It may be the end of winter but the first signs of spring are just starting to struggle through, early shoots appearing and days slowly and surely getting longer and just of hint of warmth in the midday sun.

In the Chinese way of thinking, which is rooted in the ancient philosophy of yin yang theory, spring is the time of great transition and the decline of cooling nourishing yin and the flourishing of warming, protecting yang.

Yin yang theory is also rooted in the traditional Chinese way of understanding how the body works. The yang qi (or energy) in the body is the body’s ability to protect itself and it is during this flourishing of the yang energy in the spring when symptoms of hay fever manifest.

If the body’s defence is poorly regulated the immune response, trigged by pollen, overreacts and causes the symptoms of blocked and runny nose and sore itchy red eyes. In terms of the Chinese way of thinking the body’s yang qi is too strong and not controlled.

Alternatively the bodies defence can be compromised, which can often happen after a long winter and the stresses and strains of modern living, the bodies yang qi is weak and people are much more susceptible to hay fever in the spring.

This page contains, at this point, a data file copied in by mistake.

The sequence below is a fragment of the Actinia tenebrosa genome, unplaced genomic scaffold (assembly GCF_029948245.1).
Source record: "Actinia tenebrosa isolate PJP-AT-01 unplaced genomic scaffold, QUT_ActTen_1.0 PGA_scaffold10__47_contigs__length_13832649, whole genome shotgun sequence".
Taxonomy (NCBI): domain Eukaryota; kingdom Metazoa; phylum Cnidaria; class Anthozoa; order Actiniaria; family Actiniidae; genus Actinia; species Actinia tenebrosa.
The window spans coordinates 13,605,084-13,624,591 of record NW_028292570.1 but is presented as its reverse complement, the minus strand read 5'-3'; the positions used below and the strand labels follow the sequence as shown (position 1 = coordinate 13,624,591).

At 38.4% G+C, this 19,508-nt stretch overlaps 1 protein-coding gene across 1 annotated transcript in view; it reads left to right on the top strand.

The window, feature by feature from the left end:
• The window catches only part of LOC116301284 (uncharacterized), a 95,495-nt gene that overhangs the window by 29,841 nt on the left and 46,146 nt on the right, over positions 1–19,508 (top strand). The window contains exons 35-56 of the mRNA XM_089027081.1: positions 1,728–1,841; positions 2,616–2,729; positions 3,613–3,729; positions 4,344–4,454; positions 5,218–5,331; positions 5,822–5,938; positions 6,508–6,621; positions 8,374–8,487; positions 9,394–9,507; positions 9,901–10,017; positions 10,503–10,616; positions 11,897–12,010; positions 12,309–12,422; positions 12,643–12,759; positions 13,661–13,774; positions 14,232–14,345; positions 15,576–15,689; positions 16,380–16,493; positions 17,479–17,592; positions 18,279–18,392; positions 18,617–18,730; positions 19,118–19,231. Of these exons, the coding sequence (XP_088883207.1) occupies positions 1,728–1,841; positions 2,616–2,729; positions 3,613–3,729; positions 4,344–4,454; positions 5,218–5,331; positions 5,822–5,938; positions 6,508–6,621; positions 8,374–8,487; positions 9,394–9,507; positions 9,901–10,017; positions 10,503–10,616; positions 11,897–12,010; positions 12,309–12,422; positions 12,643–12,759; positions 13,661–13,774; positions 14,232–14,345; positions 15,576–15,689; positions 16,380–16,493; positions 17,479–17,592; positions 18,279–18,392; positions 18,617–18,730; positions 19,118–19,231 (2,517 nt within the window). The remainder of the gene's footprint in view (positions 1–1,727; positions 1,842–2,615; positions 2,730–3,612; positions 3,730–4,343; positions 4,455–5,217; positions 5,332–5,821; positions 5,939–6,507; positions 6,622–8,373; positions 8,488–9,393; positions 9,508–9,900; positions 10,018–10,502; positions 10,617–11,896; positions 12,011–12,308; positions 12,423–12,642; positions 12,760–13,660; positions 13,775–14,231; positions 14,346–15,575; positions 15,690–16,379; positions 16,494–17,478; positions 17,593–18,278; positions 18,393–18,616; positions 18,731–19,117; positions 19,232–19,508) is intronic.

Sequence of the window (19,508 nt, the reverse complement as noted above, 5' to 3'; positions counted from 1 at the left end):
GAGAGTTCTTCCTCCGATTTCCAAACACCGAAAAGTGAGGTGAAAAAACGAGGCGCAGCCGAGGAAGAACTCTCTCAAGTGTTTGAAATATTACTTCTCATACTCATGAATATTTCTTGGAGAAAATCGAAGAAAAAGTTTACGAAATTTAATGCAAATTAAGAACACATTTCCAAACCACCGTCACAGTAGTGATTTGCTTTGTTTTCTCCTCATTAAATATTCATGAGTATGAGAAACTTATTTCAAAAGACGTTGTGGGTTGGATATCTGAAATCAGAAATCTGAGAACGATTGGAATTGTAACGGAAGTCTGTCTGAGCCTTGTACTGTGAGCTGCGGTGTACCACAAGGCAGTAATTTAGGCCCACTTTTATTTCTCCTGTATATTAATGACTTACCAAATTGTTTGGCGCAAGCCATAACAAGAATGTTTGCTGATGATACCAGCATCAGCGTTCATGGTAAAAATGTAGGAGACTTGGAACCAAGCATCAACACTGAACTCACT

Acupuncture works by regulating the qi in the body and in turn regulates the immune system to calm this overreaction. Acupuncture can also strengthen the bodies immune system.

Over 2000 years of history and tradition is now supported by evidence and acupuncture has been proven in clinical trials to relieve the symptoms of hay fever1 while acupuncture combined with Chinese Herbal Medicine is a safe and effective way of treating hay fever2.

Book a short course of acupuncture treatment at Breathe London and enjoy the coming spring.

Visit www.breathe-london.com/waterloo-acupuncture to learn more.

Simon Plant February 2011

Simon Plant BSc (Hons) MSc MBAcC

Acupuncture and Chinese Herbal Medicine

Breathe London Well Being Centre

1 Xue, C., English, R. et al. (2002) Effect of Acupuncture in the Treatment of Seasonal Allergic Rhinitis: A Randomized Controlled Clinical Trial The American Journal of Chinese Medicine. 30 (1)1–11.

2 Brinkhaus, B., Hummelsberger, J. et al. (2004) Acupuncture and Chinese herbal medicine in the treatment of patients with seasonal allergic rhinitis: a randomized-controlled clinical trial. 59 (9) 953-960.